Second chances prove rare in today's military
ALTUS — Julian M. Fuentes stood before the military judge, anguish on his face, as he apologized for purchasing LSD and sharing it with others stationed at Altus Air Force Base.
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“Instead of acting like a child, I could have acted like an adult,” the 20-year-old airman said at a court martial earlier this month at the base located about 140 miles southwest of Oklahoma City. “Instead of doing what was fun, I could have done what's right.”
Faced with a bad-conduct discharge, a year's confinement and forfeiture of two-thirds of his pay for twelve months, Fuentes asked to be allowed to complete his four-year enlistment.
The judge, Lt. Col. Natalie D. Richardson, imposed a six-month sentence, a bad conduct discharge and then asked that Fuentes be considered for the Return to Duty program, a rehabilitation program designed to give a second chance to enlisted personnel who are court martialed.
His chances of being accepted are slim.
At a time when military downsizing is forcing out those with spotless records, commanders are increasingly reluctant to offer second chances to troubled service members.
Although more than 17,000 airmen have entered the boot camp-like Return to Duty program since it was created in the 1950s, only 167 have participated since 1993. Last year, the program housed at Lackland Air Force Base in San Antonio admitted only seven.
“In today's environment, airmen must manage things under their control to remain competitive,” said Air Force spokesman Maj. Joel Harper. “This would include, first and foremost, exceptional performance. Criminal activity would obviously not help any airman's case.”
An Army study released earlier this year that examined the health and readiness of the force noted that the Army is approaching a “strategic reset,” that offered the opportunity to fill its ranks with good soldiers ahead of troop drawdowns and other constraints.
“In other words, the Army has an opportunity to deselect and separate those soldiers who do not meet professional standards of conduct required of an all-volunteer force,'' the study said. “The message is clear; the clock is ticking for soldiers who willingly commit crime and exhibit high-risk behavior.”
‘A public health crisis'
Substance abuse has been a growing concern for a military at war for more than a decade and whose members have been subjected to long and multiple deployments, frequent exposure to combat, physical injury and post-traumatic stress.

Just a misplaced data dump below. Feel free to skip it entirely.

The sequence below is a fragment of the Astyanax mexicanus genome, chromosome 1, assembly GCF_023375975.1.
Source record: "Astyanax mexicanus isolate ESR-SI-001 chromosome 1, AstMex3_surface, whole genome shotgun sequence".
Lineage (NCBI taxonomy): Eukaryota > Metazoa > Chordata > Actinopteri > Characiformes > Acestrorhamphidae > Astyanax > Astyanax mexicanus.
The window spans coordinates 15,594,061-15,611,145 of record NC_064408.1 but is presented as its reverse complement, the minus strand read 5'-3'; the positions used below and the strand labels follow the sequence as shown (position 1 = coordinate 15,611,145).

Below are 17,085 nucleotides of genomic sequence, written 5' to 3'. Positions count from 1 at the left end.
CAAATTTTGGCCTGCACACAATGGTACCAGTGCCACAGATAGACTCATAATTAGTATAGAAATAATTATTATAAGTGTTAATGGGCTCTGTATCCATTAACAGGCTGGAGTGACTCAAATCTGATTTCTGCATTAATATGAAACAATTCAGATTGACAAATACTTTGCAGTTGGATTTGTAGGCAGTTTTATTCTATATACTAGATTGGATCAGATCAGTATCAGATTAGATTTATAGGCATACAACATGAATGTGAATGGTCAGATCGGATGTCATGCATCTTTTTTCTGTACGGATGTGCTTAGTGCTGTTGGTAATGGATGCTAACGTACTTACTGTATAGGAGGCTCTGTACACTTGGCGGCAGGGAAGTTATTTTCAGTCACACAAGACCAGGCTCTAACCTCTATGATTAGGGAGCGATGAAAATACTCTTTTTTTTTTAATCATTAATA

A study by the Institute of Medicine released last month declared substance abuse in the military “a public health crisis.”
The study found that while rates of both illicit and prescription drug abuse were low, the rate of medication misuse was rising. In 2002, 2 percent of active duty personnel reported misusing prescription drugs. In 2008, the latest year for which figures were available, the number had reached 11 percent.
Last year in the Army alone, 5,769 soldiers were charged with felony drug crimes. Some lesser drug crimes, such as marijuana use, are often handled by unit commanders through nonjudicial or administrative means and are not included in that number.
At Altus, 35 military members have been convicted at courts martial since 2001 on drug charges.
Numbers on drug convictions at Tinker Air Force Base and Fort Sill, the state's two largest military installations, were not available for this story.
Despite a zero-tolerance policy for drug use in the military, the rule hasn't always been enforced. That's been especially true as demand soared for troops to serve in Iraq and Afghanistan. Some leaders were willing to put up with misconduct from soldiers who they depended on when deployed.
“A commander is going to make some decisions that are going to get him downrange and back safe and build the most competent fighting force he can when he needs them,'' said Jay Khalifeh, Fort Sill's substance abuse program manager. “We're more willing to justify keeping soldiers in … when we have more boots on the ground and we need them at that time.”
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